Water Resources Professional Project Reports


Ryan M. Weiss

Document Type

Technical Report

Publication Date



Anthropogenic impacts to the Comanche Creek catchment of northern New Mexico have resulted in impaired water quality and aquatic habitat for Rio Grande cutthroat trout. Federal and state policies promulgating collaborative, multi-stakeholder watershed-based restoration endeavors have driven the implementation of in-stream, riparian and upland treatments in the catchment. This research addresses restoration endeavors through a review of stream channel and watershed planning, policy and restoration. Drawing upon case studies from current literature, policies driving watershed restoration and the use of in-stream structures to improve aquatic habitat and water quality were reviewed. A stream hydrograph was extrapolated utilizing streamflow evaluations from a hydrologically similar gaged catchment. Analysis of fluvial geomorphic trends was completed through field observations of cross-section, longitudinal profile and channel bottom substrate throughout reaches impacted by in-stream structures. Channel geometry relationships were calculated from observed data. Statistical analyses indicate no significant impact to channel form from in-stream structures. Downstream trends in viii channel geometry suggest overall disequilibrium within the catchment. Monitoring over multiple spatial and temporal scales and a post-project appraisal are recommended for objective determination of success or failure of restoration endeavors. Critical data analysis and reporting to funding agencies by both restoration practitioners and scientists is proposed for policy review and development at federal and state levels to further refine collaborative watershed-based restoration endeavors.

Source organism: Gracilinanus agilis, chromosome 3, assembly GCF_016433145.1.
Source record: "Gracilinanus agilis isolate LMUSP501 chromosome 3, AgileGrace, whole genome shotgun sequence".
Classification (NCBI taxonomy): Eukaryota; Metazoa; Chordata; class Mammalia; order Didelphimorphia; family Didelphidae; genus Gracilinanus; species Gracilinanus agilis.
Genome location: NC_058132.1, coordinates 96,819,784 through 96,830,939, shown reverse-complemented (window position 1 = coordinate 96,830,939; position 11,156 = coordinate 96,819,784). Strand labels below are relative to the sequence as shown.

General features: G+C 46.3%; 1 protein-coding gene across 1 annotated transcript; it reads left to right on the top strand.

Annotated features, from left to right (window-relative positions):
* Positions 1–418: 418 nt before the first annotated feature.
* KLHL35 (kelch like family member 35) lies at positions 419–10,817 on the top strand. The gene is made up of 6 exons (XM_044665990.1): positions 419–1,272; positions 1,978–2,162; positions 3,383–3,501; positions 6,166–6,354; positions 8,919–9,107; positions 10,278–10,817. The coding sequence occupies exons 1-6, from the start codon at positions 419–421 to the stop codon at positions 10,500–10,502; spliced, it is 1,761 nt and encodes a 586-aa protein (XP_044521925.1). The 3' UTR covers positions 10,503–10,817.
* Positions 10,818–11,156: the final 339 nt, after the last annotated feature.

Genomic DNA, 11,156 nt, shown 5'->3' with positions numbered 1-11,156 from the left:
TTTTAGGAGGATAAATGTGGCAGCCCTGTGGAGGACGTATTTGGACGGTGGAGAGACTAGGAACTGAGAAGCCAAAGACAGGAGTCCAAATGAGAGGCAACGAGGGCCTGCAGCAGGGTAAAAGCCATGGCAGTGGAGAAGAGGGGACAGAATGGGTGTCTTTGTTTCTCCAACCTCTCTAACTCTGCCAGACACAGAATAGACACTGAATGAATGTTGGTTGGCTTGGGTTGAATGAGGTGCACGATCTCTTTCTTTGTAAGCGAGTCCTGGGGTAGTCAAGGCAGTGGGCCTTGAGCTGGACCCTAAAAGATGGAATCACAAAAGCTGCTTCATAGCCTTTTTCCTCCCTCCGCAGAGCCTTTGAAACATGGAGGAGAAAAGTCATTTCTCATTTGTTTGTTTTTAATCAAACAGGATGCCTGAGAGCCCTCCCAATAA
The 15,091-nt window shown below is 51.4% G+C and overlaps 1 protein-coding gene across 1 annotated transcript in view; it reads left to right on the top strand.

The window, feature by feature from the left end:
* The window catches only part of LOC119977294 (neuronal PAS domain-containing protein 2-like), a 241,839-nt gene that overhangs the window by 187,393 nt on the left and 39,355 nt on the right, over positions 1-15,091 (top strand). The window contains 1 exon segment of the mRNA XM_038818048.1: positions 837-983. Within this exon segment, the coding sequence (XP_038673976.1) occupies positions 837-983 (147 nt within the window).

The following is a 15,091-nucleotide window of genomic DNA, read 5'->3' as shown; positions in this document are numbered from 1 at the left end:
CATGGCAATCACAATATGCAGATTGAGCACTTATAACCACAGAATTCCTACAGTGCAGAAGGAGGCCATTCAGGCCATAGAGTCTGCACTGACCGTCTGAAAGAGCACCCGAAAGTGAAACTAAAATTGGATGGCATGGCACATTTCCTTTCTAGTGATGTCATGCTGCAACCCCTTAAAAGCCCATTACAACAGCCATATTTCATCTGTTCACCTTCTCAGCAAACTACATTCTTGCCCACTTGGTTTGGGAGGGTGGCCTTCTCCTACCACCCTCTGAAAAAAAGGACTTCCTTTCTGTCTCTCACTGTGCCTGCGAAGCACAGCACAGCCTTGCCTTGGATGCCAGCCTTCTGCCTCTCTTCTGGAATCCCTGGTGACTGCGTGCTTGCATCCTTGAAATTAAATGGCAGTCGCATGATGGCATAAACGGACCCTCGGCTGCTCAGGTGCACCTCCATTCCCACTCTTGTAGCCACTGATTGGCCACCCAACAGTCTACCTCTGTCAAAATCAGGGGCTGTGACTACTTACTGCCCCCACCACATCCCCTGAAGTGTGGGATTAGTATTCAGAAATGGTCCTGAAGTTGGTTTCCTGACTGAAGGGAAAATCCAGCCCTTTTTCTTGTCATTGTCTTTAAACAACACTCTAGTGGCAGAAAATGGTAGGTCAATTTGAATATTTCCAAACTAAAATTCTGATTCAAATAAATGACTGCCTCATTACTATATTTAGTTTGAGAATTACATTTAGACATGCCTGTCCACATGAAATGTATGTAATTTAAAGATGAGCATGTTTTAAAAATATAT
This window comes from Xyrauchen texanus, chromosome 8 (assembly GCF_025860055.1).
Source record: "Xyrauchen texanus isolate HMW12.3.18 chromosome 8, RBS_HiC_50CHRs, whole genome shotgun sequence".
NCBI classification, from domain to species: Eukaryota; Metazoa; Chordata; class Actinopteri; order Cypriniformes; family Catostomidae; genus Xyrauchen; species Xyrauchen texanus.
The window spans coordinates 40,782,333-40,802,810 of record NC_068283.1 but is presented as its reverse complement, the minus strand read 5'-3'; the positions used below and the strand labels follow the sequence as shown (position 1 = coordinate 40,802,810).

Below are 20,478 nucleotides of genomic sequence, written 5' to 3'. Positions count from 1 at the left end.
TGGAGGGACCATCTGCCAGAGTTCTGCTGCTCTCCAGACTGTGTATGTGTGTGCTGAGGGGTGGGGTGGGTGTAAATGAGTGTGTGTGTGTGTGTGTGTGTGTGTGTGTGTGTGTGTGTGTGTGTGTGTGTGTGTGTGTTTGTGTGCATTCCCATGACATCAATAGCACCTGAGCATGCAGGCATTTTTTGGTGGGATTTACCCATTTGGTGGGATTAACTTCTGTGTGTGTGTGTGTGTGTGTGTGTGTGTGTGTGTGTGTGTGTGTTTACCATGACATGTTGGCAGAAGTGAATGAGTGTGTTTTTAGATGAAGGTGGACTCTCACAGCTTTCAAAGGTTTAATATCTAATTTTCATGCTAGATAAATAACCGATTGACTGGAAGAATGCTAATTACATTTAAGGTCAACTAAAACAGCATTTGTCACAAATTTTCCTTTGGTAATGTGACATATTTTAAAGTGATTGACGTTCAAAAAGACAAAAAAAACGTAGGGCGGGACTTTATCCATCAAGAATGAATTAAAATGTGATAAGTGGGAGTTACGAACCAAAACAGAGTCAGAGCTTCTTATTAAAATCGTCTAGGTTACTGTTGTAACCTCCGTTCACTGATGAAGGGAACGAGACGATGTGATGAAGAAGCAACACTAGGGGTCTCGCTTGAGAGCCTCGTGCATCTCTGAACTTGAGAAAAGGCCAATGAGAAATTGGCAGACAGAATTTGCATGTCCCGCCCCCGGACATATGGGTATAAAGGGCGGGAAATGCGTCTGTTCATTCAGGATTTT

Language (ISO)



Comanche Creek catchment, Rio Grande Cutthroat Trout, Rio Costilla watershed, watershed approach, Comanche Creek Habitat Restoration Project, Upper Rio Grande Basin, collaborative decision-making, in-stream structures, nonpoint source pollution, Clean Water Action Plan (CWAP), Unified Watershed Assessment (UWA), Watershed Restoration Action Strategy (WRAS), history of river basin management


A Professional Project report submitted in partial fulfillment of the requirements for the degree of Master of Water Resources, Water Resources Program, University of New Mexico.